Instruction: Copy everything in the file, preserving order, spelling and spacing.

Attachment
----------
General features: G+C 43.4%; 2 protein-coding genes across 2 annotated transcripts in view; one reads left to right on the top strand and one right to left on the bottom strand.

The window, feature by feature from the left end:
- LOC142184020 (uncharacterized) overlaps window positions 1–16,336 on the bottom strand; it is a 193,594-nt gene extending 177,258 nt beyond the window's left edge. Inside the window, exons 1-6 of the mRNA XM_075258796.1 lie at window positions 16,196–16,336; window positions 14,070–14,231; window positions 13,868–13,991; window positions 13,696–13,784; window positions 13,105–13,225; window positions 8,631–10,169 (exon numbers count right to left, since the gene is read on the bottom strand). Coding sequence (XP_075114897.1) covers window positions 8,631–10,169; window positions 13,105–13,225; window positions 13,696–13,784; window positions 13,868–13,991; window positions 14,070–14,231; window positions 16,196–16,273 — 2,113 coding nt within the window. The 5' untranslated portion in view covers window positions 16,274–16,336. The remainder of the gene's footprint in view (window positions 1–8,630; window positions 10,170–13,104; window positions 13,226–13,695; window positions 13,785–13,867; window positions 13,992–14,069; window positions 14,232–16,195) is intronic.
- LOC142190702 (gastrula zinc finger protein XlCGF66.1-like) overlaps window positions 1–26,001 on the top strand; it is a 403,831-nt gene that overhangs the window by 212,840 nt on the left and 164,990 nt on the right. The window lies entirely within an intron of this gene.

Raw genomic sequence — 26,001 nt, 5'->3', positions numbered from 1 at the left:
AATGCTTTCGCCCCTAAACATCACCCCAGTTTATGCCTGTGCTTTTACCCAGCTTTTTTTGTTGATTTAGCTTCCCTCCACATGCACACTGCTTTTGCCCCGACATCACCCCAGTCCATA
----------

General features: G+C 43.4%; 2 protein-coding genes across 2 annotated transcripts in view; one reads left to right on the top strand and one right to left on the bottom strand.

The window, feature by feature from the left end:
- LOC142184020 (uncharacterized) overlaps window positions 1–16,336 on the bottom strand; it is a 193,594-nt gene extending 177,258 nt beyond the window's left edge. Inside the window, exons 1-6 of the mRNA XM_075258796.1 lie at window positions 16,196–16,336; window positions 14,070–14,231; window positions 13,868–13,991; window positions 13,696–13,784; window positions 13,105–13,225; window positions 8,631–10,169 (exon numbers count right to left, since the gene is read on the bottom strand). Coding sequence (XP_075114897.1) covers window positions 8,631–10,169; window positions 13,105–13,225; window positions 13,696–13,784; window positions 13,868–13,991; window positions 14,070–14,231; window positions 16,196–16,273 — 2,113 coding nt within the window. The 5' untranslated portion in view covers window positions 16,274–16,336. The remainder of the gene's footprint in view (window positions 1–8,630; window positions 10,170–13,104; window positions 13,226–13,695; window positions 13,785–13,867; window positions 13,992–14,069; window positions 14,232–16,195) is intronic.
- LOC142190702 (gastrula zinc finger protein XlCGF66.1-like) overlaps window positions 1–26,001 on the top strand; it is a 403,831-nt gene that overhangs the window by 212,840 nt on the left and 164,990 nt on the right. The window lies entirely within an intron of this gene.

Raw genomic sequence — 26,001 nt, 5'->3', positions numbered from 1 at the left:
AATGCTTTCGCCCCTAAACATCACCCCAGTTTATGCCTGTGCTTTTACCCAGCTTTTTTTGTTGATTTAGCTTCCCTCCACATGCACACTGCTTTTGCCCCGACATCACCCCAGTCCATA